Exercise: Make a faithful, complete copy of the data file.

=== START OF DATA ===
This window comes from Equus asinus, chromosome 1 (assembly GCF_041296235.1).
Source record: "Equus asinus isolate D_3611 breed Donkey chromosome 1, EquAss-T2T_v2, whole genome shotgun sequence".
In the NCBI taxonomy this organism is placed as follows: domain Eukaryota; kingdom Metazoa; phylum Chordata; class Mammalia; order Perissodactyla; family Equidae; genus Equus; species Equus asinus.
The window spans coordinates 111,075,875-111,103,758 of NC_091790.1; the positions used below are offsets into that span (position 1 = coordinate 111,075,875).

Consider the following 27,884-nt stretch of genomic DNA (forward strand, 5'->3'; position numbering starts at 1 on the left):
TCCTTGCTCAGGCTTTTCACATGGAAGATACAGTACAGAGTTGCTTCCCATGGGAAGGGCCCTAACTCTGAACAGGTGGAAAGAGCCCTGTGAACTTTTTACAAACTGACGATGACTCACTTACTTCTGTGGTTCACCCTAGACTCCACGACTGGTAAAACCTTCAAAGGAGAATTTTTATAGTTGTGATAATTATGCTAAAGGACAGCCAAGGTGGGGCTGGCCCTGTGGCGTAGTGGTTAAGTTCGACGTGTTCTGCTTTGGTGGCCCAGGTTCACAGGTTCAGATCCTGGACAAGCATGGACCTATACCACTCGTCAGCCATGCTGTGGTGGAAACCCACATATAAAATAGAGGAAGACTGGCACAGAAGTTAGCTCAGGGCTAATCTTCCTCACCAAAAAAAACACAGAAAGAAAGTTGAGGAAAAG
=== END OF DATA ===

This window comes from Equus asinus, chromosome 1 (assembly GCF_041296235.1).
Source record: "Equus asinus isolate D_3611 breed Donkey chromosome 1, EquAss-T2T_v2, whole genome shotgun sequence".
In the NCBI taxonomy this organism is placed as follows: domain Eukaryota; kingdom Metazoa; phylum Chordata; class Mammalia; order Perissodactyla; family Equidae; genus Equus; species Equus asinus.
The window spans coordinates 111,075,875-111,103,758 of NC_091790.1; the positions used below are offsets into that span (position 1 = coordinate 111,075,875).

Consider the following 27,884-nt stretch of genomic DNA (forward strand, 5'->3'; position numbering starts at 1 on the left):
TCCTTGCTCAGGCTTTTCACATGGAAGATACAGTACAGAGTTGCTTCCCATGGGAAGGGCCCTAACTCTGAACAGGTGGAAAGAGCCCTGTGAACTTTTTACAAACTGACGATGACTCACTTACTTCTGTGGTTCACCCTAGACTCCACGACTGGTAAAACCTTCAAAGGAGAATTTTTATAGTTGTGATAATTATGCTAAAGGACAGCCAAGGTGGGGCTGGCCCTGTGGCGTAGTGGTTAAGTTCGACGTGTTCTGCTTTGGTGGCCCAGGTTCACAGGTTCAGATCCTGGACAAGCATGGACCTATACCACTCGTCAGCCATGCTGTGGTGGAAACCCACATATAAAATAGAGGAAGACTGGCACAGAAGTTAGCTCAGGGCTAATCTTCCTCACCAAAAAAAACACAGAAAGAAAGTTGAGGAAAAG